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Finding your roots: an Alaskan adventure

by Derek Clarkston, editor

With Johnny Horton’s “North to Alaska” tune soothing my ears as I got off Continental Airlines flight 1260, I was ready to embark on three weeks of extreme living in the land of the midnight sun, only at this time of the year, the sun would be at the minimum.

For the first time since 1999, I headed back to the place where I was born, Anchorage, Alaska, where for the first time since the age of four, I would be spending my Christmas, trying to regain my Alaskan roots in the harsh winter months of Alaska. I was ready for whatever the Alaskan weather gods had in store for me.




I was not let down. The day I arrived, Anchorage and most of southern Alaska had just received a fresh coating of that precious (if you're in Hawai‘i) white, fluffy stuff they call snow, which made the city look like a winter wonderland. The wonderland thoughts evaporated as soon as my right foot exited the warmth of a heated airport and I headed out to a balmy 12-degree day in Anchorage.

After experiencing a small case of what seemed to be frostbite on my legs due to the fact that I had worn shorts on the flight from Seattle to Anchorage, I eagerly climbed into my cousin’s car. I had plenty of time to get thawed as we headed off on an hour-long ride to Wasilla, an up-and-coming town 40 miles southwest of Anchorage, that I would call home for the tenure of my stay.

The first few days, I ventured out in brief five-minute periods trying to get used to weather that was so foreign to me now. Soon, though, I remembered what my mom once said to me: “You’re not a true Alaskan until you walk around in the snow in your bare feet.” So I tried it. While my grandma was yelling at me to get back in the house before my feet became ice cubes, I was trying not to reveal to her just how cold the snow on my feet really felt. After romping around in the snow, for all but 10 seconds, I once again considered myself a true Alaskan. At least I wasn’t going to do it again.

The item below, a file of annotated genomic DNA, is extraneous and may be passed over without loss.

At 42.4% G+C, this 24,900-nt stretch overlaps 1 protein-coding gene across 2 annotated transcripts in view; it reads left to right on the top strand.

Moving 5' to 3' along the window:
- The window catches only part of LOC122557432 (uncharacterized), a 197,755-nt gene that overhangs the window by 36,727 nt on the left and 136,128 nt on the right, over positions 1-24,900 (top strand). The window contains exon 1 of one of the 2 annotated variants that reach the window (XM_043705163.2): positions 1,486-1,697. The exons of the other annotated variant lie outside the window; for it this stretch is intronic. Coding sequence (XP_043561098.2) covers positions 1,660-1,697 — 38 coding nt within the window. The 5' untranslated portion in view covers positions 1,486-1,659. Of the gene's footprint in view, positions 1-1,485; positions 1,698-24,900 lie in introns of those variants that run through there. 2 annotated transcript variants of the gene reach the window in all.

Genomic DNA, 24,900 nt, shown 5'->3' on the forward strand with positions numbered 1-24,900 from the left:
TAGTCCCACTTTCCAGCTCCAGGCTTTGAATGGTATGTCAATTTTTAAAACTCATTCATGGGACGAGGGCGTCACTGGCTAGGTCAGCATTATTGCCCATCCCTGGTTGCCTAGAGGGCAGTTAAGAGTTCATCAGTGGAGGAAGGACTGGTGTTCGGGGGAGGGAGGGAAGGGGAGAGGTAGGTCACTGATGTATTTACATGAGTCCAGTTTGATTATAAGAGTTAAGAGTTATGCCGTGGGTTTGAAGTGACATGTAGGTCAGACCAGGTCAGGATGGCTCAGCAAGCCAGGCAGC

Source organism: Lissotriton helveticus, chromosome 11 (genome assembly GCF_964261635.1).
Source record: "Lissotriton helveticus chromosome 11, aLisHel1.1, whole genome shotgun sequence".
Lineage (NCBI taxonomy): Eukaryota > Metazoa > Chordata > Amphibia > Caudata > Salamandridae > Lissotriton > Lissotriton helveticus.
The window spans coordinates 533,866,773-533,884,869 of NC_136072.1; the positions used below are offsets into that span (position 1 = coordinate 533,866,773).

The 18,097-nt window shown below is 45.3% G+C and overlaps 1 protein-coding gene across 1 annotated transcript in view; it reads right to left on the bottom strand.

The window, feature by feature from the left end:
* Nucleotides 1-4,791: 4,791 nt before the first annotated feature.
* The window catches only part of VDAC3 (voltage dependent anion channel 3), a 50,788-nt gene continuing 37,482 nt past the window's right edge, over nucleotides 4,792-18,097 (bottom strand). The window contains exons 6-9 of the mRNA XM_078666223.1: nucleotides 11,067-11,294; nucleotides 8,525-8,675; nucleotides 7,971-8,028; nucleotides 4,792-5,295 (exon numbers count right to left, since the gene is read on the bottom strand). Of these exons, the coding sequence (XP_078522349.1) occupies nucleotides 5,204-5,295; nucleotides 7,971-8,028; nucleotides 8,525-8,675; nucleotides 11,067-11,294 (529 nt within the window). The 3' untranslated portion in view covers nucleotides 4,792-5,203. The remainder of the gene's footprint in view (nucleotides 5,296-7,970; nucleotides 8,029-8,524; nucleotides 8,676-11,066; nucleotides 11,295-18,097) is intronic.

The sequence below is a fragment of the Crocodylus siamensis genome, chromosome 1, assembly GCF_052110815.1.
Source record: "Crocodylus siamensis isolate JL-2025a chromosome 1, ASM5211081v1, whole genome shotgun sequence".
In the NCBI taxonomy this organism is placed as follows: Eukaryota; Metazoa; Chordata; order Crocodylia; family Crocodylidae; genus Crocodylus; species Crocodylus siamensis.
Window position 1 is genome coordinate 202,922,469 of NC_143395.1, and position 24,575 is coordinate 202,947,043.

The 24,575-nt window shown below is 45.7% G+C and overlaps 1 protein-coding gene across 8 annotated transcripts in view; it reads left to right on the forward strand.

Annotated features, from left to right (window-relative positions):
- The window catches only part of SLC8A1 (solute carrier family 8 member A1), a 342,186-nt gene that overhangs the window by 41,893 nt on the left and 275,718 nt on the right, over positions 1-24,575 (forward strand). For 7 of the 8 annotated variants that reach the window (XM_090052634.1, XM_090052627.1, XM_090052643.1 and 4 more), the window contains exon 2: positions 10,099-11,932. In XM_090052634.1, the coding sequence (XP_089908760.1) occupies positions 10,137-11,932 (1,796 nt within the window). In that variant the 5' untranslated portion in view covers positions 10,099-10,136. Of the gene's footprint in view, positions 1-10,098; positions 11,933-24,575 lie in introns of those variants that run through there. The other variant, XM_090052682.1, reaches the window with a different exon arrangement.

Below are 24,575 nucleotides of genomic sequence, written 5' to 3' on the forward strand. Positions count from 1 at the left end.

With this new-found glory running through my blood, I thought it was time for a full day of playing in the snow, which in Alaska during the winter is only from 10 a.m. till about 3:30 p.m. So my cousins and I headed to the Talkeetna Mountains to a place called Hatcher Pass, located 60 miles north of Anchorage. Once a gold mine, it is now home to the Independence Mine State Historical Park, which is closed during the winter. So we set out to entertain ourselves.

The people at Hatcher Pass that day were in for a treat, as they played spectators to a redneck country boy attempting, for the first time, to keep himself balanced on a slick contraption called a snowboard. For my first attempt I tried to conquer one of the smaller hills, but it had other plans. I made it a couple feet before I felt my rear end headed for the ground, and before I knew it I had wiped out, tumbling over and over until I came to rest with my face firmly planted in the powder snow.

I wasn’t about to let this little hill get the best of me, so I hiked back up and tried again. This time I managed to hang on just a little bit longer, but the run ended with the same results, my face planted in the snow. Meanwhile my cousins, who are half my age, are running circles around me doing things on snowboards that I could only dream of.

With the bittersweet taste of failure lingering in my mouth, I was beginning to believe that my first snowboarding experience would be a washout. Then that magical run happened, and before my face hit the snow I had gone about 15 feet, a triumphant victory for a Washington country boy who’d spent his last four years in Hawai‘i.

After my shenanigans atop Hatcher Pass, I spent the rest of my time in Alaska just taking in all the snow, moose, and cold weather that I could, not knowing when I would see all this again. And in the three weeks that I was there, I proved to myself that I am and always will be a true Alaskan at heart.


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